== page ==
Seven techniques to practicing an instrument

Carsyn Campbell practices Eine Klein Nachtmusik with the chamber group. She earned the position of first chair viola in the orchestra.

Arianna Martinez

Carsyn Campbell practices Eine Klein Nachtmusik with the chamber group. She earned the position of first chair viola in the orchestra.

Practicing an instrument can be stressful, especially when perfecting a challenging piece. There are plenty of minute details that must be accounted for. When you organize practice and use different techniques, the process can become much less stressful and pay off with improvements to one’s ability. 

Using a tuner, whether it is a virtual or physical tuner, can help make each note sound the best possible. It can be placed on your stand while playing, in easy view, so that you can see how accurate each note is. 

Joey Dagostino is a sophomore and has played the violin for six years. He uses a tuner app called ‘TonalEnergy Tuner’ while practicing

Joey Dagostino focuses on the music piece and articulates each note. He began playing the violin six years ago. (Arianna Martinez)

“Throughout my practice sessions, I will use the tuner to check notes that may be unfamiliar or too high for my ear to hear perfectly right off the bat. It has a welcoming, friendly aspect to it and does the job exceedingly well,” Dagostino said 

Practicing one line at a time can help perfect any piece you are playing. When practicingmake sure to work on tuning, rhythm, and tempo. Work on one line at a time, and once you have gotten that line down, move on to the next until the end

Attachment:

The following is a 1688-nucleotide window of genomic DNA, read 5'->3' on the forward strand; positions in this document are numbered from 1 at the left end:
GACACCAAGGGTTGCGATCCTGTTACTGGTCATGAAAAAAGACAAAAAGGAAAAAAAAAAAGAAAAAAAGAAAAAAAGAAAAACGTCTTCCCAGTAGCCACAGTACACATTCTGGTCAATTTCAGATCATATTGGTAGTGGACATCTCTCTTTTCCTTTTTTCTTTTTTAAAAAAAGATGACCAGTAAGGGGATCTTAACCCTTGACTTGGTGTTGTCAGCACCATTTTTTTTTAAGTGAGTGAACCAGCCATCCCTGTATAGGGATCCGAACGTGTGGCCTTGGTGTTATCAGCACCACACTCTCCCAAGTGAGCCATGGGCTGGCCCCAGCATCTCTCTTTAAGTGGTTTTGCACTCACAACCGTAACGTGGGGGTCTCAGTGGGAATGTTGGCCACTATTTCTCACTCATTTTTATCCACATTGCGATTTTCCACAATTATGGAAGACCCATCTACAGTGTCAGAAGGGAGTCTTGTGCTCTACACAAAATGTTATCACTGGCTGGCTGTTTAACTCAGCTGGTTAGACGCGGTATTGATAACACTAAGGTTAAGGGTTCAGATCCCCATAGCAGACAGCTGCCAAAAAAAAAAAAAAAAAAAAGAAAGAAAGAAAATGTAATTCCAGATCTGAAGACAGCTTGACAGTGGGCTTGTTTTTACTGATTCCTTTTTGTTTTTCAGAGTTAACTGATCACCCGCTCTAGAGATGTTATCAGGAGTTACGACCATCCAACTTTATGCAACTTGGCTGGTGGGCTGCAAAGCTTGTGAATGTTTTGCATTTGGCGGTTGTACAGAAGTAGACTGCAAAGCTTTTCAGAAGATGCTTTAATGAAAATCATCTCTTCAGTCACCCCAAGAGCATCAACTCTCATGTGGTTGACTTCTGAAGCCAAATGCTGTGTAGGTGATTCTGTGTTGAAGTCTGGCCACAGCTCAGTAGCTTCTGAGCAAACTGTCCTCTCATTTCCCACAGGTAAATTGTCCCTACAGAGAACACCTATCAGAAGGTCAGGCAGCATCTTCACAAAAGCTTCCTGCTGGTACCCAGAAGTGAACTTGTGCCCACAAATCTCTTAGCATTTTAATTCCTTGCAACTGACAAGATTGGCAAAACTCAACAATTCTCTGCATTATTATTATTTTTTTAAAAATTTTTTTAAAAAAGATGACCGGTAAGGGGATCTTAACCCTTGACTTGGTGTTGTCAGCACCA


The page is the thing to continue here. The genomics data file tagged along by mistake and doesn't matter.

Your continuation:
If you are having trouble getting the piece right, take it at a slower tempo and increase the tempo in increments of five beats per minute until you reach the designated speed. This technique makes it easier to progress to the right tempo because you are taking it step by step 

“I often start at a slower, effortless tempo and gradually work my way up to more of a performance tempo over time for the pieces I play,” Dagostino said.  

In any piece you play, you should be keeping the tempo in your head. Another helpful idea is subdivision, splitting up the beats, within each measure, especially if the piece is fast or has a difficult rhythm. You can tap your left foot or count in your head to effectively keep tempo. 

“I often subdivide the beats into the most common or relevant notes in the music I play, whether it be in my head, with the metronome, or both,” Dagostino said.  

Before playing, warm up with a scale in the key your piece is in. A short two or three-octave scale will do because it is only for warming up and establishing the key in your head. This helps you get the flats, naturals, or sharps in tune instead of going in fresh.  

A lot of pieces have recordings online; it is a beneficial idea if you play along with it to get the tempo and rhythm right. Playing it with a recording can help you have a better idea of what the piece supposed to sound like 

Carsyn Campbell is junior and is first chair viola in the orchestra. She frequently practices with a recording. 

“It gives me something to reference in my own playing and it gives me a way to critique my playing in comparison with the recording,” Campbell said. 

When practicing, take short breaks and remember to breathe, in order to not get stressed. Any piece can be overwhelming, but with a combination of these techniques it can be less stressful.  

“To not get stressed while I play, I try to breathe as much as I can,” Campbell said.  

All these techniques can help you improve very quickly and become a better musician. They are easy ways that will make playing a lot smoother because they allow you to break a piece down and focus on certain detailsRemember to breathe and always enjoy playing.